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News / training plan
Jun 14, 2017
Hi Gale, I followed your plan as best I could for a dad of two with a tough travel schedule. I would say 80% on plan, 20% trying my best. I raced Eagleman 70.3 this weekend and finished in a respectable 5:32. I was 42nd in the 45 to 49 age group. Not bad for my first half-Ironman and second triathlon ever! My next goal is a few Olympic distance events and a sprint or two. I’m contemplating a fall 70.3. Great plan! I highly recommend it to anyone who asks. Phil Whittaker ~~~~~~~~~~~~~~~~~~~~~~~~~~~~~~~~~~ Hi Phil, First -...
Dec 20, 2016
Q. Hi Gale, Last week I started following your TrainingPeaks program "Triathlon: Base Period (Winter, Off-Season) Training". After the first week is almost done I noticed that the trainings that were an exact match to the training parameters are colored in green while shorter ones or longer ones are colored in red. Is it OK if I do a longer ride? For example even if here winter is quite nasty, there are still days when I can go out and do a 50-100km ride. I also like to train for future contests, but I also like riding just for the...
Nov 17, 2016
When I design a ready-to-use training plan, I consider multiple variables. These variables influence the design of the plan and ultimately provide the athlete profile description that accompanies all of the plans. While there are many more variables than can be listed in a single column, let’s look at the top three variables to consider. Goals The first thing I want to know is what is your goal? Fitness goals typically fall into two broad categories. The first is health. People want to maintain or improve fitness in order to influence good health markers. For many, keeping good...
Aug 30, 2016
The photo above is a glimpse into my personal training plan periodization. The chart comes from the Strava Fitness and Freshness graph. TrainingPeaks has a similar graph, but the Strava graph is more visual for my purposes in this column. The left side or y-axis of the graph in the photo tracks fitness as measured by Strava’s calculations. Though I think it underestimates mountain biking difficulty and therefore fitness and freshness, overall I think it does track pretty close to my performance. The x-axis of the graph is time, 2011 through 2016. It is pretty easy to see that I...
Jan 08, 2015
My triathlon and cycling training plans are structured so that you can use them for a flat or hilly courses. The progression, or periodization, of training is accomplished by designing the daily and weekly workouts to optimize training time. One part of this optimization is training intensity. When a plan specifies interval work at a particular training intensity, one of the best parts of the training plan is that the work can be accomplished on a flat section of road for those doing a flat race or the work can be done as hill repeats. For those doing rolling courses,...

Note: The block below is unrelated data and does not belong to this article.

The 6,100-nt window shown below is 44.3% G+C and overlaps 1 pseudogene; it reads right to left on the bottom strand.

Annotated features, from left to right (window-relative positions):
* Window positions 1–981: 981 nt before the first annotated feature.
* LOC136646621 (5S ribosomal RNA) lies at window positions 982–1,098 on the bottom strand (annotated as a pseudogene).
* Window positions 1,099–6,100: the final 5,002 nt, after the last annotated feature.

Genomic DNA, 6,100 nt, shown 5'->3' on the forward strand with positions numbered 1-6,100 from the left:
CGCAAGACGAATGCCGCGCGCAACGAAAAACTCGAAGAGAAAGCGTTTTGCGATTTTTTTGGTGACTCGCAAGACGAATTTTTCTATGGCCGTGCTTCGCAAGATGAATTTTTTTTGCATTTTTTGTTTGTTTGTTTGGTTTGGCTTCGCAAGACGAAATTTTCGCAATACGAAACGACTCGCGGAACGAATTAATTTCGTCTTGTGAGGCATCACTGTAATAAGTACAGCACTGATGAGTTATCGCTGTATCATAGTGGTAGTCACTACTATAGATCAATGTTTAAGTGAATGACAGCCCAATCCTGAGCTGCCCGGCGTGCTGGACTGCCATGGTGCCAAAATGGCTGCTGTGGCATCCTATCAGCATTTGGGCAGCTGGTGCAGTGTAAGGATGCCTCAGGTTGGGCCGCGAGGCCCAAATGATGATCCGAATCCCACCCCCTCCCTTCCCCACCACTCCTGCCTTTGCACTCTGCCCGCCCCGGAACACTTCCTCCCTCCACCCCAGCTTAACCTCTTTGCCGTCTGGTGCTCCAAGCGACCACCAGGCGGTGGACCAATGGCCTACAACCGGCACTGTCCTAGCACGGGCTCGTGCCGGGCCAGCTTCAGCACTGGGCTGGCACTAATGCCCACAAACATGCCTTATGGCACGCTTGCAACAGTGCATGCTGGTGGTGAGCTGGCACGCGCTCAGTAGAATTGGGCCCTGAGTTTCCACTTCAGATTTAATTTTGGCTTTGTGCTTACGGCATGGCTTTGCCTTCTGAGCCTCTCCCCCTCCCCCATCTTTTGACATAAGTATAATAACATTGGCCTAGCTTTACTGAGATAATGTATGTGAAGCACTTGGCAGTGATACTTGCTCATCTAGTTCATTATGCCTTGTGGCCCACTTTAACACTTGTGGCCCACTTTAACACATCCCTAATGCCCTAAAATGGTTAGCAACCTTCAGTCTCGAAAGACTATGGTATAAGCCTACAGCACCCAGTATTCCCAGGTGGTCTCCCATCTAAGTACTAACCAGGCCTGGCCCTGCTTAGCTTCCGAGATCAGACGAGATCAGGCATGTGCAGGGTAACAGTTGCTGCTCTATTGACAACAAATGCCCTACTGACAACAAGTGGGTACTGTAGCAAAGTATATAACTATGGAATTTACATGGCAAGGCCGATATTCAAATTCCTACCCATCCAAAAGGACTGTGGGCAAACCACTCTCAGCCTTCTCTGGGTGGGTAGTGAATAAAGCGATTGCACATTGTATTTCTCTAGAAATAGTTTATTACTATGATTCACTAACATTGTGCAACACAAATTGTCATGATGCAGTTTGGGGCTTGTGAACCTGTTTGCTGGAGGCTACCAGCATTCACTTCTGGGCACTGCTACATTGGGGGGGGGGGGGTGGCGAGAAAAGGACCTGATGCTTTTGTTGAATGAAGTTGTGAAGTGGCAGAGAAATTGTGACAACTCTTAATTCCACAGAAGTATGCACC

Dec 31, 2014
Hi Gale - I have your book "Training Plans for Multisport Athletes." I have been considering the Faster Olympic 24-Week Plan. I completed a 70.3 last September and admittedly have done very little since. I plan to start back up in January with my sights on a mid-June race. My concern with the 24-week plan in the book is the total hours and arrangement of the workouts vs. what I can fit into my schedule. I checked out TrainingPeaks and found your 12-week base plan (3.75-8.25 hours per week) and your Intermediate Olympic Plan that is 9 weeks long...
Dec 17, 2014
I often ask my athletes to produce the most speed for the least cost. In the off-season, when athletes aren't focused on racing, I will look at aerobic cost. For example, I will assign a negative-split workout where the goal is to go out at a Zone 1 heart rate. This can be an out-and-back course or it can be a loop. On the way back, the athlete is to run or ride as fast as possible – without exceeding the top of Zone 2 heart rate. I want to know how fast or powerful you can be at an...
Nov 05, 2014
(Click on the image to make it larger) In my training plans I ask triathletes and cyclists using heart rate as their training monitor to begin an interval with a lower, controlled effort and allow heart rate to climb to the range specified in the plan. The reason I request that approach is that heart rate lags power and many times I'm interested in a constant power output; whether the athlete is actually training with a power meter or not. This week I asked one of my athletes to do 60-second power repeats. He executed the workout perfectly. His TrainingPeaks...
Oct 28, 2014
Dear Mrs. Bernhardt, Greetings from Germany! I do have a question about your training plan, Triathlon: Base Period (Winter, Off-Season) Training, Phase 1: 4.75 to 9.5 hrs/wk - especially about the bike part . Unfortunately it's not clear for me, if the zones you describe in the cycling parts are power zones or heart rate zones. Example: Endurance - Z3. Should I stay in power zones 1-3, or heart rate zones 1-3? I am looking forward to your answers. S.S. ~~~~~~~~~~~~~~~~~~~~~~~~ Hello S.S. ~ By design, you can use heart rate Zone 3 or power Zone 3 if you have a...
Oct 16, 2014
Hi Gale, I saw your twitter feed commenting on the difference between exercise and training. Though you referenced another columnist, can you expand on your thoughts some more? I'm a big fan and I've used several of your training plans. I know they work. Now that I'm gaining more experience as an endurance athlete, I'm more interested in understanding why your plans work. Any information you can give to help me learn (without giving away secrets!) is much appreciated. Regards, C.S. ~~~~~~~~~~~~~~ Hi C.S. ~ First, thank you for letting me know my plans help you succeed! In short,...